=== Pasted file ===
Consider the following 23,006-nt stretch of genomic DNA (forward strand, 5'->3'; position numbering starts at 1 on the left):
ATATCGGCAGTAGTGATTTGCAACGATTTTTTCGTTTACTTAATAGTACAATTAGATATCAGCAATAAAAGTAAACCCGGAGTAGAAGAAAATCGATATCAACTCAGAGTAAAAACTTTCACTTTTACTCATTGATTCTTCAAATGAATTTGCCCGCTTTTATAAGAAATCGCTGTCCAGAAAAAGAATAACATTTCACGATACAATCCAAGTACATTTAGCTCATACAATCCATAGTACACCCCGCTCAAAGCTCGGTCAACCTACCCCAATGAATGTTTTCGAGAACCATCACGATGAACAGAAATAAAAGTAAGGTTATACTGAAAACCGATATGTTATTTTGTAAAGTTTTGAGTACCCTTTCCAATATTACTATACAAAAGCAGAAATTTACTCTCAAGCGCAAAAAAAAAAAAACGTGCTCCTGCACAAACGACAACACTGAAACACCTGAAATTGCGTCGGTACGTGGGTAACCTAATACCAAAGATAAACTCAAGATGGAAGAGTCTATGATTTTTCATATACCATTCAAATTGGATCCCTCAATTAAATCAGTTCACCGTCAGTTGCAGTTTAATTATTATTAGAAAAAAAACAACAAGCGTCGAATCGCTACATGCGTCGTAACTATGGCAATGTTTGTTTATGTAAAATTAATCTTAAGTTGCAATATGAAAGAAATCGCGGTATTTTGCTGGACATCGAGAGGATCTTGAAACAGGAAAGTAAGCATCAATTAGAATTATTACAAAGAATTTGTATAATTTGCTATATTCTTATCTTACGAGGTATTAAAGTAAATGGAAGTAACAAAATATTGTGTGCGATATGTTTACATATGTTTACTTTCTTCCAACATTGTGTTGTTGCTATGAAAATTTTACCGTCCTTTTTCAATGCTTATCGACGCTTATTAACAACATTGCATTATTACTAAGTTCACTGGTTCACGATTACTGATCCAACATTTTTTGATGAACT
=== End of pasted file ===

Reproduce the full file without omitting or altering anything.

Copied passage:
Consider the following 23,006-nt stretch of genomic DNA (forward strand, 5'->3'; position numbering starts at 1 on the left):
ATATCGGCAGTAGTGATTTGCAACGATTTTTTCGTTTACTTAATAGTACAATTAGATATCAGCAATAAAAGTAAACCCGGAGTAGAAGAAAATCGATATCAACTCAGAGTAAAAACTTTCACTTTTACTCATTGATTCTTCAAATGAATTTGCCCGCTTTTATAAGAAATCGCTGTCCAGAAAAAGAATAACATTTCACGATACAATCCAAGTACATTTAGCTCATACAATCCATAGTACACCCCGCTCAAAGCTCGGTCAACCTACCCCAATGAATGTTTTCGAGAACCATCACGATGAACAGAAATAAAAGTAAGGTTATACTGAAAACCGATATGTTATTTTGTAAAGTTTTGAGTACCCTTTCCAATATTACTATACAAAAGCAGAAATTTACTCTCAAGCGCAAAAAAAAAAAAACGTGCTCCTGCACAAACGACAACACTGAAACACCTGAAATTGCGTCGGTACGTGGGTAACCTAATACCAAAGATAAACTCAAGATGGAAGAGTCTATGATTTTTCATATACCATTCAAATTGGATCCCTCAATTAAATCAGTTCACCGTCAGTTGCAGTTTAATTATTATTAGAAAAAAAACAACAAGCGTCGAATCGCTACATGCGTCGTAACTATGGCAATGTTTGTTTATGTAAAATTAATCTTAAGTTGCAATATGAAAGAAATCGCGGTATTTTGCTGGACATCGAGAGGATCTTGAAACAGGAAAGTAAGCATCAATTAGAATTATTACAAAGAATTTGTATAATTTGCTATATTCTTATCTTACGAGGTATTAAAGTAAATGGAAGTAACAAAATATTGTGTGCGATATGTTTACATATGTTTACTTTCTTCCAACATTGTGTTGTTGCTATGAAAATTTTACCGTCCTTTTTCAATGCTTATCGACGCTTATTAACAACATTGCATTATTACTAAGTTCACTGGTTCACGATTACTGATCCAACATTTTTTGATGAACT